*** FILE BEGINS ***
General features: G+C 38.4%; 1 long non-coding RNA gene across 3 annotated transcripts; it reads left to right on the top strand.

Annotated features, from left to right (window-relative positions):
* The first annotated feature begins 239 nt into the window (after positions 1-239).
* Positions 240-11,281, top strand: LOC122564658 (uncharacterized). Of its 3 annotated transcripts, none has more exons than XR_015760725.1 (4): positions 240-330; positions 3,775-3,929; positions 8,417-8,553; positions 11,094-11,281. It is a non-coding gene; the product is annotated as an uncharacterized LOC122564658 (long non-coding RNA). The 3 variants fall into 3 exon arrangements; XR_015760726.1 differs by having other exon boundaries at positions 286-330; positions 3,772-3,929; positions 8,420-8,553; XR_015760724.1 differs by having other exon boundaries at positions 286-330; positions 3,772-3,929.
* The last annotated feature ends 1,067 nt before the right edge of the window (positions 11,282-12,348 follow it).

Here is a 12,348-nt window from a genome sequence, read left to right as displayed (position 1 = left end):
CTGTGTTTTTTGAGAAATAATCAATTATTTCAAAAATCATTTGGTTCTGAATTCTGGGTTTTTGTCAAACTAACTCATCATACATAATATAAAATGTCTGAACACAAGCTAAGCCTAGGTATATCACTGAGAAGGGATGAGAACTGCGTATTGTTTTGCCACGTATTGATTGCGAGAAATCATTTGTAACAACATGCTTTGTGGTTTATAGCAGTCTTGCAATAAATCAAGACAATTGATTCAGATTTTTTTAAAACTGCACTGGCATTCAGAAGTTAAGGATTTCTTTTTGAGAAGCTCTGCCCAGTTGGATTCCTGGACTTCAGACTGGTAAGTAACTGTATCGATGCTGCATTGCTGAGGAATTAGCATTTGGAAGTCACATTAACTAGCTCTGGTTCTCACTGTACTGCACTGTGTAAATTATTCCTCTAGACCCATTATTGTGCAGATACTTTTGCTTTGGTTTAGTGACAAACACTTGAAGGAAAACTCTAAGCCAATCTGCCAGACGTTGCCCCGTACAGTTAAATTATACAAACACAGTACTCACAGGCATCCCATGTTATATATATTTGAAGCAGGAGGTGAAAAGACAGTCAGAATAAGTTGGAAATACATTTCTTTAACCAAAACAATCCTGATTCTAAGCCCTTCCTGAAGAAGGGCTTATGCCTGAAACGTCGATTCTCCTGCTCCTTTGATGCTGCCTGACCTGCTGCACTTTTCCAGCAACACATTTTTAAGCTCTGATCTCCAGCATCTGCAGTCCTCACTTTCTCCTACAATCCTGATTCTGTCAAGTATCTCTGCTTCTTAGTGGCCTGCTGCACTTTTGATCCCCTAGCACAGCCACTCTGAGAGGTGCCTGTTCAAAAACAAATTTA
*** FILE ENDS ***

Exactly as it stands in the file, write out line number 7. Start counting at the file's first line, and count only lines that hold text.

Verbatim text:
CTGTGTTTTTTGAGAAATAATCAATTATTTCAAAAATCATTTGGTTCTGAATTCTGGGTTTTTGTCAAACTAACTCATCATACATAATATAAAATGTCTGAACACAAGCTAAGCCTAGGTATATCACTGAGAAGGGATGAGAACTGCGTATTGTTTTGCCACGTATTGATTGCGAGAAATCATTTGTAACAACATGCTTTGTGGTTTATAGCAGTCTTGCAATAAATCAAGACAATTGATTCAGATTTTTTTAAAACTGCACTGGCATTCAGAAGTTAAGGATTTCTTTTTGAGAAGCTCTGCCCAGTTGGATTCCTGGACTTCAGACTGGTAAGTAACTGTATCGATGCTGCATTGCTGAGGAATTAGCATTTGGAAGTCACATTAACTAGCTCTGGTTCTCACTGTACTGCACTGTGTAAATTATTCCTCTAGACCCATTATTGTGCAGATACTTTTGCTTTGGTTTAGTGACAAACACTTGAAGGAAAACTCTAAGCCAATCTGCCAGACGTTGCCCCGTACAGTTAAATTATACAAACACAGTACTCACAGGCATCCCATGTTATATATATTTGAAGCAGGAGGTGAAAAGACAGTCAGAATAAGTTGGAAATACATTTCTTTAACCAAAACAATCCTGATTCTAAGCCCTTCCTGAAGAAGGGCTTATGCCTGAAACGTCGATTCTCCTGCTCCTTTGATGCTGCCTGACCTGCTGCACTTTTCCAGCAACACATTTTTAAGCTCTGATCTCCAGCATCTGCAGTCCTCACTTTCTCCTACAATCCTGATTCTGTCAAGTATCTCTGCTTCTTAGTGGCCTGCTGCACTTTTGATCCCCTAGCACAGCCACTCTGAGAGGTGCCTGTTCAAAAACAAATTTA